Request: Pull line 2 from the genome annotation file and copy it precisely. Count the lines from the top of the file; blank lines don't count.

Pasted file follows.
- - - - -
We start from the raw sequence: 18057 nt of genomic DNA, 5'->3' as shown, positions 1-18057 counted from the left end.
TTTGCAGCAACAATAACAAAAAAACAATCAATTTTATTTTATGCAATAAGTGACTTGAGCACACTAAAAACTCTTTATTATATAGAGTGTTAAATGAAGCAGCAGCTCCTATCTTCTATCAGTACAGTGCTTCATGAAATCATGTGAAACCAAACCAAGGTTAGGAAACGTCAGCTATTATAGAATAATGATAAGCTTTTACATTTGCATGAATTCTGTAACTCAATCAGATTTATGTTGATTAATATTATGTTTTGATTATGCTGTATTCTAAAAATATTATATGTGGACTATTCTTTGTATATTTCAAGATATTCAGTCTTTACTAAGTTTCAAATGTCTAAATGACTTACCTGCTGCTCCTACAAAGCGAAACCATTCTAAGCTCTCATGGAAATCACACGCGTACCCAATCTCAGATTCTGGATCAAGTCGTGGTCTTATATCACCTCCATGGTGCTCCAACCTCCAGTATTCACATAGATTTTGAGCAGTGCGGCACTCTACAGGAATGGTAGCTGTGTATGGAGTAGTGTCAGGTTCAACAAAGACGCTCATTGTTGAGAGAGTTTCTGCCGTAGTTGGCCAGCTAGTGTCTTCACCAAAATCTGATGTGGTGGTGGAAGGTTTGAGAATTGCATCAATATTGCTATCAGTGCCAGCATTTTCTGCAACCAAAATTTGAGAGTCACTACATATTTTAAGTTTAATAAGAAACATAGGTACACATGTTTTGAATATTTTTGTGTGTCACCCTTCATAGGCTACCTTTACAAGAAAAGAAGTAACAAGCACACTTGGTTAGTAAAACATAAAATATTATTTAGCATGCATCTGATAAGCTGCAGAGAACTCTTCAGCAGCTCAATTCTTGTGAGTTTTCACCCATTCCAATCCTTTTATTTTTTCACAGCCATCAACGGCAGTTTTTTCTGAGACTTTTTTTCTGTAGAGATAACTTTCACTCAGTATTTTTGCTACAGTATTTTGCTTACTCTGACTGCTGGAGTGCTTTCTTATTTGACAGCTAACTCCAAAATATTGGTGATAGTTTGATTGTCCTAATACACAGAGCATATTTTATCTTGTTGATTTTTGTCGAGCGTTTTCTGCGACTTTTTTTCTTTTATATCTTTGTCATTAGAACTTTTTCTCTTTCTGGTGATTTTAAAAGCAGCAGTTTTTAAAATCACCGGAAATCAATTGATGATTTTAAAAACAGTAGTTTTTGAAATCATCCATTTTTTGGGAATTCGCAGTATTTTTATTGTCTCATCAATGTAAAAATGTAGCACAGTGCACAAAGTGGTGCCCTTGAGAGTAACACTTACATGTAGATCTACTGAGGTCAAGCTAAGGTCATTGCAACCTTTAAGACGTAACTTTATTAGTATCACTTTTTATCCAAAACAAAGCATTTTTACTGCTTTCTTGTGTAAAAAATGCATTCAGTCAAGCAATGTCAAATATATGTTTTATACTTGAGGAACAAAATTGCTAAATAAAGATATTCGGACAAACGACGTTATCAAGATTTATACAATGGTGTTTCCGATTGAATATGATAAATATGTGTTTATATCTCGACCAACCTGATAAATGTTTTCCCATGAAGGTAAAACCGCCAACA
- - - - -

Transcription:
TTTGCAGCAACAATAACAAAAAAACAATCAATTTTATTTTATGCAATAAGTGACTTGAGCACACTAAAAACTCTTTATTATATAGAGTGTTAAATGAAGCAGCAGCTCCTATCTTCTATCAGTACAGTGCTTCATGAAATCATGTGAAACCAAACCAAGGTTAGGAAACGTCAGCTATTATAGAATAATGATAAGCTTTTACATTTGCATGAATTCTGTAACTCAATCAGATTTATGTTGATTAATATTATGTTTTGATTATGCTGTATTCTAAAAATATTATATGTGGACTATTCTTTGTATATTTCAAGATATTCAGTCTTTACTAAGTTTCAAATGTCTAAATGACTTACCTGCTGCTCCTACAAAGCGAAACCATTCTAAGCTCTCATGGAAATCACACGCGTACCCAATCTCAGATTCTGGATCAAGTCGTGGTCTTATATCACCTCCATGGTGCTCCAACCTCCAGTATTCACATAGATTTTGAGCAGTGCGGCACTCTACAGGAATGGTAGCTGTGTATGGAGTAGTGTCAGGTTCAACAAAGACGCTCATTGTTGAGAGAGTTTCTGCCGTAGTTGGCCAGCTAGTGTCTTCACCAAAATCTGATGTGGTGGTGGAAGGTTTGAGAATTGCATCAATATTGCTATCAGTGCCAGCATTTTCTGCAACCAAAATTTGAGAGTCACTACATATTTTAAGTTTAATAAGAAACATAGGTACACATGTTTTGAATATTTTTGTGTGTCACCCTTCATAGGCTACCTTTACAAGAAAAGAAGTAACAAGCACACTTGGTTAGTAAAACATAAAATATTATTTAGCATGCATCTGATAAGCTGCAGAGAACTCTTCAGCAGCTCAATTCTTGTGAGTTTTCACCCATTCCAATCCTTTTATTTTTTCACAGCCATCAACGGCAGTTTTTTCTGAGACTTTTTTTCTGTAGAGATAACTTTCACTCAGTATTTTTGCTACAGTATTTTGCTTACTCTGACTGCTGGAGTGCTTTCTTATTTGACAGCTAACTCCAAAATATTGGTGATAGTTTGATTGTCCTAATACACAGAGCATATTTTATCTTGTTGATTTTTGTCGAGCGTTTTCTGCGACTTTTTTTCTTTTATATCTTTGTCATTAGAACTTTTTCTCTTTCTGGTGATTTTAAAAGCAGCAGTTTTTAAAATCACCGGAAATCAATTGATGATTTTAAAAACAGTAGTTTTTGAAATCATCCATTTTTTGGGAATTCGCAGTATTTTTATTGTCTCATCAATGTAAAAATGTAGCACAGTGCACAAAGTGGTGCCCTTGAGAGTAACACTTACATGTAGATCTACTGAGGTCAAGCTAAGGTCATTGCAACCTTTAAGACGTAACTTTATTAGTATCACTTTTTATCCAAAACAAAGCATTTTTACTGCTTTCTTGTGTAAAAAATGCATTCAGTCAAGCAATGTCAAATATATGTTTTATACTTGAGGAACAAAATTGCTAAATAAAGATATTCGGACAAACGACGTTATCAAGATTTATACAATGGTGTTTCCGATTGAATATGATAAATATGTGTTTATATCTCGACCAACCTGATAAATGTTTTCCCATGAAGGTAAAACCGCCAACA